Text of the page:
via Canadian (?) Globe and Mail, a very illustrative article reporting on a US government report again debunking the "Peak Oil" myth that the world is running out of petroleum. (HT: McQ of QandO fame) The real facts are that there is more oil left in the ground in North America than we've removed in all the years of pumping oil out of the ground.
"On the one hand, it says, the country has already consumed, in 150 years, 446 billion barrels of its own fossil-fuel endowment. On the other hand, it says, the country has 8.59 trillion barrels left - or more "oil equivalent" than the rest of the world combined. More than 95 per cent of America's oil reserves, in other words, are still in the ground."
The key here is the word "oil equivalents" - resources like oil shale and tar sands from which black gold can be extracted, albeit at a higher price than sweet light Texas crude. There are 3.5 trillion barrels of such resources in Canada alone, and the US also has a 260 billion ton supply of coal, which can be (and has been since the WW2 - note Nazi Germany) liquified as an unconventional fuel supply economically at world oil prices as low as 40-50 dollars a barrel. The US coal alone could supply the US electricity needs for the next 250 years at the current usage of 1.1 billion tons per year. Who compiled the report, you ask? Your US Congress via the much maligned Energy Act of 2005, that's who.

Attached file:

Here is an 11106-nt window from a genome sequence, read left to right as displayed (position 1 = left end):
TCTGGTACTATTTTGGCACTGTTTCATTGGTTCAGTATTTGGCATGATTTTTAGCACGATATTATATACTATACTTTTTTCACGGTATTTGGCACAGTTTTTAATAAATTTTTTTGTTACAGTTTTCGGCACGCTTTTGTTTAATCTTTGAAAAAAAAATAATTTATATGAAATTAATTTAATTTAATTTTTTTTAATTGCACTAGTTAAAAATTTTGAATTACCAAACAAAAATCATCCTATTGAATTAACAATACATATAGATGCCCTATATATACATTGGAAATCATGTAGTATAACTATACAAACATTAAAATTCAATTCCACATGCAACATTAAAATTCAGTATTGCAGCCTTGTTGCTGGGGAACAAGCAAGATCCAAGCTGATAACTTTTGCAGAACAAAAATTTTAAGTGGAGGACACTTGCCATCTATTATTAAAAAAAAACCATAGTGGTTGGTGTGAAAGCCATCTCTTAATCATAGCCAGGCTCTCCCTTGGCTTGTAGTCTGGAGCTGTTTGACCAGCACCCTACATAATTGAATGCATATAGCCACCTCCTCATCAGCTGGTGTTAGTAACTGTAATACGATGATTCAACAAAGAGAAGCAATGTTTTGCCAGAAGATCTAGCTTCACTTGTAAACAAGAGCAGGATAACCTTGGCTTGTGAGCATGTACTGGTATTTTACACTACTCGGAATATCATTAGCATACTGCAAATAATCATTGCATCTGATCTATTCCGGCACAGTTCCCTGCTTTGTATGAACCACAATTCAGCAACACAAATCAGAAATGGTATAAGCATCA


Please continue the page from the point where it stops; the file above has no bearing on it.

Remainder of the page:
"Mandated by the U.S. Energy Policy Act of 2005, the 11-member Strategic Unconventional Fuels Task Force submitted its final report in September. Its members include the U.S. secretary of energy, the secretary of defence and the governor of Colorado, Bill Ritter, who was in Alberta just last week checking out oil sands technology partnerships."
The report indicated that the US could supply over a third of its fuel needs from these unconventional sources by 2035, and the US military could switch its 300+ million barrel a day fuel habit to these sources by as early as 2011. The report indicates the US could save as much as $130 billion a year in import costs by swwitching to these oil alternatives, reducing imports to around 3.65 million barrels a day, one quarter of current levels.